Questions about nuclear war and deterrence loomed large in the 1960s and 70s, and I joined many others in studying these and related topics, including the arms race, crisis escalation, and questions of what Thomas Schelling called ‘strategic interaction’. And just as Schelling drew not only on economics and game theory but on social psychology, I wrote a thesis based on laboratory experiments based on n-person iterated prisoner’s dilemma games. I wish I’d been smart enough to think of advancing this research using computer simulations, as another fellow Chicago undergraduate, Robert Axelrod, did in his path-breaking 1984 book The Evolution of Cooperation.

In the aftermath of the civil rights and student protest movements of the 60s and subsequent race riots in the United States, I took up the study of ‘political violence’, where my main concern was to refute the views of people like Samuel Huntington who were retailing right-wing nonsense dressed up as social science. I think I was able to show that much of the social science literature on political violence was pseudo-science, and that even serious scholars like Ted Robert Gurr had fallen into an ideological trap by defining ‘civil strife’ as attacks on a regime. This patently asymmetrical definition, which ignores violence perpetrated or encouraged by the regime, was compounded first by including peaceful protests as attacks (‘symbolic violence’) and then by using deaths and injuries to measure the magnitude of anti-regime violence when in fact many of those deaths and injuries were inflicted by the police and other authorities. I thought objective social science research would do better with a less biased definition of violence and better ways of operationalizing it.

It was the Vietnam War that generated my interest in international ethics, and here again I was manifesting the spirit of the age because lots of people­ – international lawyers, philosophers, and political theorists – were trying to figure out what they thought about the difference between aggression and self-defense, noncombatant rights, war crimes, and humanitarian intervention. But my interest in first-order ethical questions turned gradually into a more detached interest in the principles and, more importantly, the ideas, that constituted just-war discourse. Though I have sometimes been engaged in moral and political arguments, my deeper interest was in the traditions or ‘languages’ in which arguments about war and other topics in international ethics, law, and politics are carried on, not only today but historically. This led to collaborations that yielded a series of edited books in the 1990s, including Traditions of International Ethics and The Ethics of War and Peace: Religious and Secular Perspectives. But it was also my main interest in Law, Morality, and the Relations of States and remains my concern as a theorist of international and now global politics.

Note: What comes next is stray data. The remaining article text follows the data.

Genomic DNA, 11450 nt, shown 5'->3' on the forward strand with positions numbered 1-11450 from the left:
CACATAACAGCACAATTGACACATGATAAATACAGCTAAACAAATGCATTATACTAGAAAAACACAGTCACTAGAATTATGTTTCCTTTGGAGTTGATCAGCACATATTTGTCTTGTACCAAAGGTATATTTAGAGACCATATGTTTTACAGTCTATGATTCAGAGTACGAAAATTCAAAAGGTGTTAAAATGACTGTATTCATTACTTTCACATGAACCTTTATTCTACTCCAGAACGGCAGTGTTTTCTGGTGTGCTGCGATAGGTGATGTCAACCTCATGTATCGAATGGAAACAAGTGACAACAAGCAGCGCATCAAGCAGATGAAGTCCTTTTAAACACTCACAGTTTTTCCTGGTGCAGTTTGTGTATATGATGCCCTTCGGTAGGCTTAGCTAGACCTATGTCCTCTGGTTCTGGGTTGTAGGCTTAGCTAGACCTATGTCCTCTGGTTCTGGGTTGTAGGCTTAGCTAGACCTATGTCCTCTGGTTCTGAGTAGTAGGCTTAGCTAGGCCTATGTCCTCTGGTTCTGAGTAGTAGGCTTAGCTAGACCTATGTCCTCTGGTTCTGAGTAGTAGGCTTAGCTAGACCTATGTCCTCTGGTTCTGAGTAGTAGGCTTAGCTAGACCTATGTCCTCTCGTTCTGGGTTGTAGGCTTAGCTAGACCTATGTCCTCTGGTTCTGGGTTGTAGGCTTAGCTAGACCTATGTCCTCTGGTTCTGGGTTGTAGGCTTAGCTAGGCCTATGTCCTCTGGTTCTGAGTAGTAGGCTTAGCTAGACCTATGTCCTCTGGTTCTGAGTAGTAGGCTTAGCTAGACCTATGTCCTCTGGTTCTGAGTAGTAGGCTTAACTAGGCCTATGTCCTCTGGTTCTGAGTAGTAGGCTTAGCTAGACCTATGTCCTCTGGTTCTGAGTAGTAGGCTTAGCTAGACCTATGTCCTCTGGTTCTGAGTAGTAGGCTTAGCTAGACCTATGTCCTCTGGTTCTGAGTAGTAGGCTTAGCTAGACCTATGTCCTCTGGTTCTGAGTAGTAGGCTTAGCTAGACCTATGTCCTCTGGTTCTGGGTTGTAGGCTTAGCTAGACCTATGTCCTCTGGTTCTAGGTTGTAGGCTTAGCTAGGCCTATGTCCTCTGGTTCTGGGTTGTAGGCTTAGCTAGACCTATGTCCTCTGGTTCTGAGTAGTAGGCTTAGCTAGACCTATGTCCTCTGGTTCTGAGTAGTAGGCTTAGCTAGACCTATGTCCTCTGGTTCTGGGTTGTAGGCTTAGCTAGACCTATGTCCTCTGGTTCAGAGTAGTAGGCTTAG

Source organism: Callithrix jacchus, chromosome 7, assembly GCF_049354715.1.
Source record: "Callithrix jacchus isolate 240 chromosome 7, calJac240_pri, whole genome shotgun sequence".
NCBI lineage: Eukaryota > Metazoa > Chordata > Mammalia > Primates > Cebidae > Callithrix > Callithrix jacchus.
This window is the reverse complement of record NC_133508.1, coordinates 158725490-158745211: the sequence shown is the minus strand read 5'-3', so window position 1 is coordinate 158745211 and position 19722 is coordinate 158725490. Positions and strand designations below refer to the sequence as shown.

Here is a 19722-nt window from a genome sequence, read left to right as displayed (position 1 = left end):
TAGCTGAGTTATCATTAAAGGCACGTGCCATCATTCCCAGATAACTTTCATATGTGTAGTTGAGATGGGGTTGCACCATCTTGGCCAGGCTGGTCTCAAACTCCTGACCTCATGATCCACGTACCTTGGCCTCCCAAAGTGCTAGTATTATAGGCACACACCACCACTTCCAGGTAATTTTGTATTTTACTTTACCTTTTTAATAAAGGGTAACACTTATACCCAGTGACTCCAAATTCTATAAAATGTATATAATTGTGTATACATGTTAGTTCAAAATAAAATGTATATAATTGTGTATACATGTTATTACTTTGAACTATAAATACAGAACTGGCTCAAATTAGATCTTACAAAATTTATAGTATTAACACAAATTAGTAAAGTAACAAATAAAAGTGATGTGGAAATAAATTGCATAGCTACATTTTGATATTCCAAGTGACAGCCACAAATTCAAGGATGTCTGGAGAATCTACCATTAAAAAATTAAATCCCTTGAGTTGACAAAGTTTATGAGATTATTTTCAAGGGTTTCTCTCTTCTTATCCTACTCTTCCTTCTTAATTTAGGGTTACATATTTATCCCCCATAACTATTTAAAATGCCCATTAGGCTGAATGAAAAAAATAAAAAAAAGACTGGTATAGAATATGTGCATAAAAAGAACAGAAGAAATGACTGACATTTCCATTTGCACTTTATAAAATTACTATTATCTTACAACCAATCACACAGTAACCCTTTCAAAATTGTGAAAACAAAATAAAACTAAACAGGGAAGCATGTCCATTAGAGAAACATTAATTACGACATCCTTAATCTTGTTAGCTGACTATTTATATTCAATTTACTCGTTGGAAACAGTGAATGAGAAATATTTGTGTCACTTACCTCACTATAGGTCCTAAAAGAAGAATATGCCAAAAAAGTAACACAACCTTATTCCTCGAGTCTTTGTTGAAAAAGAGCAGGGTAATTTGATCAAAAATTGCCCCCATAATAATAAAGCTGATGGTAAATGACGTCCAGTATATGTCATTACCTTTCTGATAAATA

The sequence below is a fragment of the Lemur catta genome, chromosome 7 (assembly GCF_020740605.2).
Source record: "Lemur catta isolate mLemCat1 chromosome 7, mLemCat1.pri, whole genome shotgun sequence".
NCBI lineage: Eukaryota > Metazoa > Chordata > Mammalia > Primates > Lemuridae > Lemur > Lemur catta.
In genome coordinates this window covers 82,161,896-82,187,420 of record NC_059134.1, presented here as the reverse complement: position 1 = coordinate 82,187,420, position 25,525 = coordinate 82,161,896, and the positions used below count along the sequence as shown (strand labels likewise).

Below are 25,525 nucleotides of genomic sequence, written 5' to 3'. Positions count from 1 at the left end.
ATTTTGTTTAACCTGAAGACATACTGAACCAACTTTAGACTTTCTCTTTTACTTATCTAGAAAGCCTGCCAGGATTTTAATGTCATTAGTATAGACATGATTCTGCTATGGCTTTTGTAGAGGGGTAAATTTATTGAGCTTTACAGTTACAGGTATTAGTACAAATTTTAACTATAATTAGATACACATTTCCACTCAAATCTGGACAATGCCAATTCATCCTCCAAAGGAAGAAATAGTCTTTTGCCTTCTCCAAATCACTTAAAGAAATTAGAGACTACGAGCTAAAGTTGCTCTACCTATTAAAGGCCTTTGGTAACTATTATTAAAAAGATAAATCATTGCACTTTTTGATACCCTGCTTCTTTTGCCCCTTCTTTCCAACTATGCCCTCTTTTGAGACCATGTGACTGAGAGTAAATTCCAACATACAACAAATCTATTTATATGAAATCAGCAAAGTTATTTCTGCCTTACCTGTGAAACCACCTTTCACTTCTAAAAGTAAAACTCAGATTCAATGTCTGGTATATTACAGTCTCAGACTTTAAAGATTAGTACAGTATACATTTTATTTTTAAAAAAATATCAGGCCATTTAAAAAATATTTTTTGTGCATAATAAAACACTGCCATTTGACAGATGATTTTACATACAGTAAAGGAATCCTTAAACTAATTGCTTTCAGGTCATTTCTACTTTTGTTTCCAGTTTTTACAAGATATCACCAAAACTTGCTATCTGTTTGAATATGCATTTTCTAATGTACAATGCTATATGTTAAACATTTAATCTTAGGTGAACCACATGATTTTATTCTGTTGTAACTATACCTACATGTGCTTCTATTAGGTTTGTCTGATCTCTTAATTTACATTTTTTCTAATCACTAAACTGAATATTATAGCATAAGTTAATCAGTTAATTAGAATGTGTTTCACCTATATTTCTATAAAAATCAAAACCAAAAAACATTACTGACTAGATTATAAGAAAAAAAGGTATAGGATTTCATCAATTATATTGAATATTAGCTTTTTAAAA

Can you reconcile your thinking on humanitarian intervention, which appears to acknowledge that states’ rights are conditional on maintaining human rights, with your earlier work, Law, Morality, and the Relations of States?

There is nothing to reconcile. I did not absolutize sovereignty or states’ rights in that book. On the contrary, one of its arguments was that states have legal standing and therefore rights only as members of an international society constituted by international law.  You can’t claim rights unless there are antecedently-authoritative rules that confer and define the scope of those rights. And the whole point of law is to have rules that everyone agrees are the rules, even if they differ over whether they are good rules. David Armitage makes a similar point about the priority of rules when he discusses the paradox of the American colonies declaring their independence as an example of what in a recent essay (‘The Diffusion of Sovereignty’) I called ‘the paradox of sovereignty’. A claim to authority can only be made within a system of laws, which leaves us wondering how a claim to sovereign authority – authority above rather than within the law – can be grounded. Sovereignty cannot be self-conferred. To transform an insurrection of rebels and traitors into a war between legitimate belligerents, able to engage in trade and make alliances, the colonies had to gain international recognition for their claim to be independent states. Without that the Revolution was doomed. The argument of the Declaration was complex because it invoked natural as well as positive law, which in the eighteenth century were still conjoined, as in the expression ‘the law of nature and of nations’. Sorting out the relationship between natural or moral law, positive national and international law, and principles of prudent statecraft provided the agenda for the nineteenth- and twentieth-century debates I studied in Law, Morality, and the Relations of States and which have been the foundation for much of the work I’ve done since.